Assignment #2

by Carol Sikes

### The Binomial Expansion for n = 2

Introduction

In this write-up, I examine the graphs of the equation

for different values of the coefficient a. The different types of curves generated for various values of a will be discussed, as well as the values of a that mark the boundaries between these curves. The behavior of the curves as they approach the boundaries will also be examined.

Coefficient of Zero

When a = 0 the equation simplifies to the following:

This equation results in the graph of a circle centered at the origin with radius of length 3, as shown below.

Elliptical Curves

For some values of a in the original equation:

the resulting graph has an elliptical shape. This oval shaped curve exists when the absoluate value of a is greater than 0 and less than 2. When a is a positive number, the elliptical curve is oriented so that the major axis is the line y = -x. The graph below shows the curves generated for a = .3 (purple graph), a = 1 (red graph), a = 1.5 (blue graph), and a = 1.8 (green graph).

As seen in the graph, as the value of a increases from 0, the curve is elongated along the major axis. The curves generated when a is a negative number are oriented so that the major axis is the line y = x. The graph below shows the curves generated for a = -.2 (purple graph), a = -1 (red graph), a = -1.4 (blue graph), and a = 1.8 (green graph).

When comparing two curves where the absolute value of a is equal, the curve with the oppositve coefficient can be found by rotating the original curve ninety degrees about the origin. As the absolute value of a approaches 2, the graph approaches the boundary where the curve is no longer elliptical. The closer the coefficient gets to the boundary, the more the graph is stretched along the major axis.

The Boundary Between Curves

When the absolute value of the coefficient of a equals two, the following two equations result:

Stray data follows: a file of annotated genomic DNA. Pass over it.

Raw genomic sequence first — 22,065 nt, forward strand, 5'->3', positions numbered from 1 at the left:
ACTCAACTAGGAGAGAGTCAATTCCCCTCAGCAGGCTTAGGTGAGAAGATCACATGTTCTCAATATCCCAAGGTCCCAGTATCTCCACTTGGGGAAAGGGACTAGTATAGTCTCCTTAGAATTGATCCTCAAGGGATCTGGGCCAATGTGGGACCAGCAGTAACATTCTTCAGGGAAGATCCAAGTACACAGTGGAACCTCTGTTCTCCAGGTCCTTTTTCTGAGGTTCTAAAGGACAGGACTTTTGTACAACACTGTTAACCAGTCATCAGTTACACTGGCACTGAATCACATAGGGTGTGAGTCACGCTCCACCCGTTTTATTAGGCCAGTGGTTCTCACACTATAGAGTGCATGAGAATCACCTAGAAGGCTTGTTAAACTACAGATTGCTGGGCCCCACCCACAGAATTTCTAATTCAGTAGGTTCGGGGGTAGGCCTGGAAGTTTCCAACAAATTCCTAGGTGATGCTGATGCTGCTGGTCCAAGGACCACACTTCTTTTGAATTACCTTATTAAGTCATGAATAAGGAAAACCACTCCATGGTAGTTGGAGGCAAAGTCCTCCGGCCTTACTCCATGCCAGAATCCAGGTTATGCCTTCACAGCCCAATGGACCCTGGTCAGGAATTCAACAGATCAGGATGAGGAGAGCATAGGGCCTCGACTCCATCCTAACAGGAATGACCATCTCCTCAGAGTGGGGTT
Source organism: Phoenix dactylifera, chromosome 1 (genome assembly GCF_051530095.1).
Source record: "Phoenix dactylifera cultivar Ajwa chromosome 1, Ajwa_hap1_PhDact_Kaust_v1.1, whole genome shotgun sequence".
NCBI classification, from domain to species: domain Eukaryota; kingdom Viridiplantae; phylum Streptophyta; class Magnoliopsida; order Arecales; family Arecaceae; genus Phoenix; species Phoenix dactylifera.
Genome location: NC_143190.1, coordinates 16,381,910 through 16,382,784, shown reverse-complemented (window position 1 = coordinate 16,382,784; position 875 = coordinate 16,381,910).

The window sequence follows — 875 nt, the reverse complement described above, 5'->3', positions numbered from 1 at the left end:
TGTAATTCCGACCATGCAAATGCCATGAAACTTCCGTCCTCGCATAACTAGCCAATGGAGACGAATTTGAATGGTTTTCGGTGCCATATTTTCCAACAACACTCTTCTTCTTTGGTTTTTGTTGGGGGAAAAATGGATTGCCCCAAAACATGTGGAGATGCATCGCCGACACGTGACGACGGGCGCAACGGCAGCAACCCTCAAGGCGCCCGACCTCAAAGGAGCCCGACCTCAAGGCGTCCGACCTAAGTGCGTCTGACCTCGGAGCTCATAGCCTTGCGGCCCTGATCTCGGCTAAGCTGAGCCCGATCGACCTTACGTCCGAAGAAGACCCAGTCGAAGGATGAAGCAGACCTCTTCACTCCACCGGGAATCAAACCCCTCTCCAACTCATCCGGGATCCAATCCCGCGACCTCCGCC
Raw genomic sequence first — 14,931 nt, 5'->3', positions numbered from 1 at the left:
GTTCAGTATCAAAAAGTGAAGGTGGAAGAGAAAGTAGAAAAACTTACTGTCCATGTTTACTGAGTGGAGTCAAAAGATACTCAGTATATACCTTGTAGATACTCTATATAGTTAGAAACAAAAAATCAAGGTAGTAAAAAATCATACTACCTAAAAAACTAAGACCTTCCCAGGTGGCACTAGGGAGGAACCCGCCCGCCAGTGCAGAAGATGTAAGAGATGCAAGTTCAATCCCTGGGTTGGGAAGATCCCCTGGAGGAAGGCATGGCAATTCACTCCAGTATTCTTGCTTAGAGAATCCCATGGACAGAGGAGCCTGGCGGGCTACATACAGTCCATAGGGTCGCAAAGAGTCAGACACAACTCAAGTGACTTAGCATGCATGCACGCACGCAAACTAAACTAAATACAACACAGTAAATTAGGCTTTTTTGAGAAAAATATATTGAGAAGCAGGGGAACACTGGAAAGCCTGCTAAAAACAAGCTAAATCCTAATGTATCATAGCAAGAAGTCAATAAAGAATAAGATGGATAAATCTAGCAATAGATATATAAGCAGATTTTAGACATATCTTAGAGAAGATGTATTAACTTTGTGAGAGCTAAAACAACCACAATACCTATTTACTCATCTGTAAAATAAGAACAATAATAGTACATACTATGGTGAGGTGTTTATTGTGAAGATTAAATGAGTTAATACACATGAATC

The graph of each equation becomes the set of two parallel lines. The graph of the first equation is shown in red and the graph of the second equation is shown in blue.

We can find the equations for all four of these lines by factoring the original equations to yield:

Taking the square root of both sides of the equation results in the following:

, which becomes or

and

, which becomes or .

This gives us the equations for the four lines:

, shown as the upper blue line in the graph above and parallel to

, shown as the lower blue line in the graph above

, shown as the upper red line in the graph above and parallel to

, shown as the lower red line in the graph above

As mentioned above, the blue lines are parallel to one another and the red lines are parallel to one another. We can see by the slopes that the blue lines are perpendicular to the red lines. Another interesting obervation is that the lines generated by the coefficient a = -2 are parallel to y = x, which was the major axis of symmetry for the ellipses formed with negative values of a. Likewise, the lines generated by the coefficient a = 2 are parallel to y = -x, which was the major axis of symmetry for the ellipses formed with positive values of a.

### Hyperbolic Curves

When the absolute value of a is greater than 2, the resulting graph has the shape of a hyperbola. For values of a closer to the boundary, there is only a slight curve, approaching a linear graph with a slope of 1 or -1. As the magnitude of a grows larger, the hyperbolic shape is more pronounced as the curve approaches both the x-axis and the y-axis.

For positive values of a, the axis of symmetry for the curve is y = -x. The following graph shows the curves for a = 2.1 (green graph), a = 8 (blue graph), a = 16 (purple graph), and a = 100 (red graph).

For negative values of a, the axis of symmetry for the curve is y = x. The graph below shows the curves for a = -2.1 (green graph), a = -5 (blue graph), a = -10 (purple graph), and a = -100 (red graph).

Similar to the elliptical shaped curves, when comparing two curves where the absolute value of a is equal, the curve with the oppositve coefficient can be found by rotating the original curve ninety degrees about the origin. As the absolute value of a approaches infinity, the graph approaches the graph of the union of x = 0 and y = 0.

### Conclusions

As the coefficient of the middle term in the second degree polynomial changes, the characteristics of its graph change to various conic sections. When the absolute value of the coefficient is zero, the graph is a circle. As the magnitude of the coefficient increases, the curve becomes elliptical and approaches two parallel lines. As the magnitude increases further beyond the boundary of the parallel lines, the graph is hyperbolic. For the equation

the boundary between the elliptical and hyperbolic curves occurs when the coefficient a has a magnitude of 2. The graph below shows the intersection of the curves for a of magnitude 0, 1, 1.5, 2, 3, and 5.